Footprinting – Making its Mark in China?

By Alec Tang 30 June, 2011

Alec Tang of ERM on the growing trend of water footprint reporting in China.

Usage of water footprinting has now expanded out of F&B industry to the mining and plastics industries.
Whilst volumes of water involved in the water footprint is important, it is best viewed with geographical context of water sources and questions of water scarcity.

The concept of water footprinting as a measure of water dates back to the eighties when the  life cycle assessment (LCA) approach to environmental management provided a method of assessing the environmental impacts of a product, including water use, according to a ‘cradle to grave’ approach.  It wasn’t until 2002 that A.Y. Hoekstra introduced the concept of water footprinting as an alternative water indicator, a concept that has since evolved into a powerful water accounting and management tool and is embodied in the relatively recent water global footprint standard (first published in 2009 and re issued in February 2011). The development of this standard has been an iterative process involving a network of organisations and the standard is most likely to continue evolving.  At the same time the International Organisation for Standardisation (ISO) is in the process of developing a standard on the principles, requirements and guidelines to assess and report water footprinting based on LCA.

Given these developments, what does water footprinting really mean to an organisation that recognises the importance of water resource management and importantly how are companies in China reacting to the challenge? In June, China Water Risk gained some insights from the perspective of a consulting firm working on the ground with companies in China to assess their water footprints.  Alec Tang, Senior Consultant within international consulting firm ERM’s Global Sustainability and Climate Change Practice provided views and comments on: water footprinting trends globally and in China; the implications of the 12th five year plan’s water intensity targets; the business case; how to get started as well as the challenges; and what comes next.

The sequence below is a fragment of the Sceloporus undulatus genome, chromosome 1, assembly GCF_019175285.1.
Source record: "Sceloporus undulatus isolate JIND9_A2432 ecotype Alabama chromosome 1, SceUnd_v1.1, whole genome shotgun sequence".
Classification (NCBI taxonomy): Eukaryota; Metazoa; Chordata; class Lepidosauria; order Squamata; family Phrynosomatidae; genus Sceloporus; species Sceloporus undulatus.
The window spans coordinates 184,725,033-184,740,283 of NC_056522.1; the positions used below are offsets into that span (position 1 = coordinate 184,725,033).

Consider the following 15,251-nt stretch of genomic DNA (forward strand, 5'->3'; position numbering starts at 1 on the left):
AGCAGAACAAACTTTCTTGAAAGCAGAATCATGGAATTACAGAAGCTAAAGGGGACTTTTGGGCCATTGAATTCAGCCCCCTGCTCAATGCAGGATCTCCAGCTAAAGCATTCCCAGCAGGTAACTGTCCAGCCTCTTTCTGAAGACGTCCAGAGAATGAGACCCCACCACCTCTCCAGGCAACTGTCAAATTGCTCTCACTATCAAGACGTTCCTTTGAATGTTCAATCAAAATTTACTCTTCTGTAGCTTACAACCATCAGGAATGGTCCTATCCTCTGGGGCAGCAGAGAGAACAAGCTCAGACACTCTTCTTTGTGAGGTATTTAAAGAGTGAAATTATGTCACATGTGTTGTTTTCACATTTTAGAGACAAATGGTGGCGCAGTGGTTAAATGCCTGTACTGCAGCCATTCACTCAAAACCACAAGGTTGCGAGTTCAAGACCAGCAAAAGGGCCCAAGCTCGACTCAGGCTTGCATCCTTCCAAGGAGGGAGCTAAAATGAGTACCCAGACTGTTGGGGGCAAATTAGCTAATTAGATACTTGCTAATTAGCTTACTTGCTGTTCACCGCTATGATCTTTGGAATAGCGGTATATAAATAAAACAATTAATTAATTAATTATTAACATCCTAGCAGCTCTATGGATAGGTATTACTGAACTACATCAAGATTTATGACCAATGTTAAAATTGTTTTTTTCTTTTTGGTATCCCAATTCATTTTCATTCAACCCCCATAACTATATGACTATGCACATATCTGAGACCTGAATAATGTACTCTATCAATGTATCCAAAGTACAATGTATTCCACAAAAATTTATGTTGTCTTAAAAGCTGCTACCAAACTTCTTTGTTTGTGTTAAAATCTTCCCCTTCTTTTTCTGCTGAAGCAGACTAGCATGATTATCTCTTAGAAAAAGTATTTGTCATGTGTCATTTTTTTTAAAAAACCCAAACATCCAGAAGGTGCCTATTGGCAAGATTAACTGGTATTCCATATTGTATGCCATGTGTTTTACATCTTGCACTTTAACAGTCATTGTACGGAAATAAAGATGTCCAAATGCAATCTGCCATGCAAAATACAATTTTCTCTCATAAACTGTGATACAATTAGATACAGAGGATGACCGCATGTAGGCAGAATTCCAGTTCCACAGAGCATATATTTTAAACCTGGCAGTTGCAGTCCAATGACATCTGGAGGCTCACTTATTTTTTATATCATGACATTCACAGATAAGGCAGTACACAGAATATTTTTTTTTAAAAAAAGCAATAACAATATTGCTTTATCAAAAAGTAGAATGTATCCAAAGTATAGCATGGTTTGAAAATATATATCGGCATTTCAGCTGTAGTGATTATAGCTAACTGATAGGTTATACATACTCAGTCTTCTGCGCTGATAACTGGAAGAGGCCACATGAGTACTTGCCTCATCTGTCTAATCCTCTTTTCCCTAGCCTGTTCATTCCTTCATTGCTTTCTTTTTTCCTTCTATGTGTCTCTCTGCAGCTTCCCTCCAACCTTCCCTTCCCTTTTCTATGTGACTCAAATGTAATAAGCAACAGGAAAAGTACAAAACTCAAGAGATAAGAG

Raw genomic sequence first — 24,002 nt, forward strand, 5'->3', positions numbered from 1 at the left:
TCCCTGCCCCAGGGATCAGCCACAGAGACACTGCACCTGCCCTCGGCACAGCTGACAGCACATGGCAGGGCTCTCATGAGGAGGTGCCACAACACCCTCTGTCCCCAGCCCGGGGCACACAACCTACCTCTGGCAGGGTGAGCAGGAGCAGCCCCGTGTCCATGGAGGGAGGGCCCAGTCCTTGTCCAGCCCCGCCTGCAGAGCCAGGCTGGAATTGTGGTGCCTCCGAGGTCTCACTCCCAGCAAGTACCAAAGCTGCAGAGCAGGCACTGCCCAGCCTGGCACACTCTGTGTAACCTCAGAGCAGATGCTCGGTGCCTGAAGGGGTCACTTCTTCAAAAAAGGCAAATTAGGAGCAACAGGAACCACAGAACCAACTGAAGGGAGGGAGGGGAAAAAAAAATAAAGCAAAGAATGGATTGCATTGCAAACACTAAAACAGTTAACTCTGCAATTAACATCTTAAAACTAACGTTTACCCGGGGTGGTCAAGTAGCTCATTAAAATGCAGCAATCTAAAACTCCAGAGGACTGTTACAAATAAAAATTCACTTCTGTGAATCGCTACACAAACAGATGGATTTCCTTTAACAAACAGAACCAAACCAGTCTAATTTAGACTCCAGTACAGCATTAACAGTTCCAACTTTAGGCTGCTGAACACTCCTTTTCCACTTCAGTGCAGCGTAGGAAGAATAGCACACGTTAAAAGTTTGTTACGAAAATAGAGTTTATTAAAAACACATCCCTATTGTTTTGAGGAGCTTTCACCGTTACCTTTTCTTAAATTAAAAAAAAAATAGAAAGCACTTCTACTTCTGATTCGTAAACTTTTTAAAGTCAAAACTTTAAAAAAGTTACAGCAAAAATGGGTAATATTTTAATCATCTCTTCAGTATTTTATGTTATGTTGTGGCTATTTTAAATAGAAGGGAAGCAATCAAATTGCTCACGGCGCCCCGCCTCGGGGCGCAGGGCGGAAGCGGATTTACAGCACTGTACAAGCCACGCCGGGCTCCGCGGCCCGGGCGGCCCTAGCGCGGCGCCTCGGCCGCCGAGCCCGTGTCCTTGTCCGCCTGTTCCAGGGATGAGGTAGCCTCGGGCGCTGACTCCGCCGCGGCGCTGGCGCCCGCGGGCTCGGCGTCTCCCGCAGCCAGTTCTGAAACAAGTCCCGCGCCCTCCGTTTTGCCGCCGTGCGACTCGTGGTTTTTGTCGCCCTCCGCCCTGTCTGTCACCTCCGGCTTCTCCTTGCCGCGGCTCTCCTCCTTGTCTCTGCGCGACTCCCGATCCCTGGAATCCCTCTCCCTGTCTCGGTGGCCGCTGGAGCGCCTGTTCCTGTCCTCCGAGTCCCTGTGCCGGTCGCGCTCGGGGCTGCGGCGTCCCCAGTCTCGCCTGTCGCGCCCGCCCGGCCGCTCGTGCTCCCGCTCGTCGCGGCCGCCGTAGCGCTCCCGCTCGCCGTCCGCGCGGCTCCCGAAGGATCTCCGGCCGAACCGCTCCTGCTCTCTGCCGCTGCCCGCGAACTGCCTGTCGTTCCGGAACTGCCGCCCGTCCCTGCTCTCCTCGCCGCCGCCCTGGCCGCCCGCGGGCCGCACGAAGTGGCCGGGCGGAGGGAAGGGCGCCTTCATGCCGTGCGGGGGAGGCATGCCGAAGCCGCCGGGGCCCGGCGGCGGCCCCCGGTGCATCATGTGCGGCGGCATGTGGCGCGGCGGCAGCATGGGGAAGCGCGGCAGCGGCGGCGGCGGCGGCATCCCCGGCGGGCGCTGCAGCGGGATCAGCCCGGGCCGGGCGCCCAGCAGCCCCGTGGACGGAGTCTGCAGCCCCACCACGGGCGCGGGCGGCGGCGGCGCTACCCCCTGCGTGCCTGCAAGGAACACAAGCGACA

An increasing diversity of industry sectors

On global trends, ERM points to an increasing corporate interest in the concept and practice of water footprinting.  Only a year or so ago, Tang points out, corporate water footprinting was being driven principally by the food and beverage industry, with companies such as Coca-Cola, Pepsi-Co and Cadbury undertaking such projects.

Today he notes that ERM is seeing companies across a diverse range of sectors such as mining, plastics manufacturing and nutritional product manufacturing taking an interest. As a result, the firm sees progress in the formalisation of water footprint methodologies and an increased appreciation of the need to contextualise water footprints at both geographical and sectoral levels.  Tang indicates that this has most clearly been demonstrated by moves to develop the ISO standard for water footprinting and continuing development of the Water Footprint Network water footprint methodology.

In China, ERM has seen an increase in corporate activity on the broader theme of integrated water management, with some clients engaging in water footprint related activities as the basis. Tang indicates that whilst to date much of this work has been initiated by international companies increasing focus on their supply chains, it is clear that as China’s water crisis deepens, more companies will need to undertake such footprint analysis to better understand water related risks.